What are your thoughts about our municipalities considering and encouraging rainwater harvesting for irrigation and flushing? And should there be an incentive for the disconnection of residential downspouts from storm sewers?

What permits are required to install a rainwater harvesting System? None, for the collection of rainwater to use outside the house. There are no current applications for using rainwater for purposes like toilet flushing or potable water.

There are no written codes and/or requirements for dealing with potable water from rainwater harvesting systems. There are no cross connections allowed and rainwater cannot be run into the municipal water systems. There are no plumbing codes because potable water connections are not allowed. There are no written policies for using rainwater by maintaining standards for public health protection. There are no codes to define the means of piping arrangements to protect potable water from becoming contaminated. There are no codes for the purpose of supplying rainwater to hose bibs, water closets, urinals, domestic washers, irrigation, etc.

How do I calculate rainwater harvesting potential for my home?

Collection Area (sq. ft.) x Rainfall (in/yr) / 12(in/ft) = Cubic Feet of water/year

Cubic Feet/Year x 7.43 (gallons/cubic foot) = Gallons/Year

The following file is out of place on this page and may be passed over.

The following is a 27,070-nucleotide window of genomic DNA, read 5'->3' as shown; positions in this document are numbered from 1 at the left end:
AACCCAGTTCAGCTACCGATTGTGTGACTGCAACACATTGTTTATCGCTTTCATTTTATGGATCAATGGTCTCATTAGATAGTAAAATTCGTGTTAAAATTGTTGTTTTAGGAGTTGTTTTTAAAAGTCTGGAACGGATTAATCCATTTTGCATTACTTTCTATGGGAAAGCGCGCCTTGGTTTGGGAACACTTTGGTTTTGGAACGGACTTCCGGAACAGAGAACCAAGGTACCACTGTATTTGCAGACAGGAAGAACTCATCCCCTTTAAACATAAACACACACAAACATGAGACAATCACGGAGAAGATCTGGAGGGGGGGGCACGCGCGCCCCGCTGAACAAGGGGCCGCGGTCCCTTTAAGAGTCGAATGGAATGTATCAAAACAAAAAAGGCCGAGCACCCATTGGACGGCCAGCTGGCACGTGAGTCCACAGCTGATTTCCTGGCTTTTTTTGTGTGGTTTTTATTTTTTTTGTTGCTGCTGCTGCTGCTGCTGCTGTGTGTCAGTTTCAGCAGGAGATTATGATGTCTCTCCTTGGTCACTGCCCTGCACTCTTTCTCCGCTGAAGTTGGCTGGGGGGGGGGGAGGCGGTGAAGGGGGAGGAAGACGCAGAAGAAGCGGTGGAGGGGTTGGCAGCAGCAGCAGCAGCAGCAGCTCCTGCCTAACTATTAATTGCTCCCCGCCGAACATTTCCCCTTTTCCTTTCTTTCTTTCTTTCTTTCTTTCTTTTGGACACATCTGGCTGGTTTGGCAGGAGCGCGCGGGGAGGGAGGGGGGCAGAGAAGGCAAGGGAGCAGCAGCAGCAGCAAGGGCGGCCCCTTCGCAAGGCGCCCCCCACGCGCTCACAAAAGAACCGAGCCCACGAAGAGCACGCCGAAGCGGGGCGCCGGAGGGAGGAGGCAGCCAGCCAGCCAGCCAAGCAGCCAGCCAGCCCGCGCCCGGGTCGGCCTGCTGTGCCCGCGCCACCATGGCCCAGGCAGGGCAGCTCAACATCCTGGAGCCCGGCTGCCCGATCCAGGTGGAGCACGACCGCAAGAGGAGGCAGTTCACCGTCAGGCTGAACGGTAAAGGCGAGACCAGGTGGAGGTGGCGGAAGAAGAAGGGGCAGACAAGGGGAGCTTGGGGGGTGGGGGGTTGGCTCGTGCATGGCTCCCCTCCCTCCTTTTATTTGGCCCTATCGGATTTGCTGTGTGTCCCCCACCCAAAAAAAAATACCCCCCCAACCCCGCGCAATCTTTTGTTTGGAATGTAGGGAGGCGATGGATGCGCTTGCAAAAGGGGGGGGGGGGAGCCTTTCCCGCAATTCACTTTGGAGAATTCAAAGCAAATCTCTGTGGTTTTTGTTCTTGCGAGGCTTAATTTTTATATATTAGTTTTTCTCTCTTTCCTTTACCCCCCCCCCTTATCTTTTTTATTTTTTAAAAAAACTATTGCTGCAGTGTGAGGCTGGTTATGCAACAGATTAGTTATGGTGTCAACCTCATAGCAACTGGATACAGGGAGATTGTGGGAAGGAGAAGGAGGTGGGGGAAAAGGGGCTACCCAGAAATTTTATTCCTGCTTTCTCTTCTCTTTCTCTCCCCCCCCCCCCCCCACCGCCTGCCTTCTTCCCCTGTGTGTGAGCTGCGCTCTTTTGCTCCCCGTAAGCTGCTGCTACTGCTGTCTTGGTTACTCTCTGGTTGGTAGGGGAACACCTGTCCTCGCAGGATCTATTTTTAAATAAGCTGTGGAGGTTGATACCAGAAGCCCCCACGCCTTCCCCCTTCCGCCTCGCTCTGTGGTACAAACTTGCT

For example, a 500 sq. ft. roof that gets 36 in/yr will produce 1,500 cubic feet or 11,145 gallons of water per year.

What is involved with rainwater harvesting and a connection to plumbing fixtures?

• Adoption of a plumbing code change first and foremost

• A central storage component of the rainwater harvesting system, which involves protection and maintenance that is essential for the health of the system

• A screen or other device installed on the gutter or downspout system

• A piping system to convey the harvested rainwater and distribute it to the defined areas

• A pump or pressure system

Not to sell short the installation of a rainwater harvesting system that would allow connection to plumbing, but there are too many provisions to list to give as to exactly what is required to install a system that would allow the collection of potable water for home use. We have listed a few of the important ones above.

Remember to tune in to YCCA's Hammer Time twice each weekend Saturday and Sunday morning 7 a.m. on KQNA 1130 am/99.9 fm or the web kqna.com. Listen to Sandy and Mike talk about the construction industry and meet your local community partners and contractors.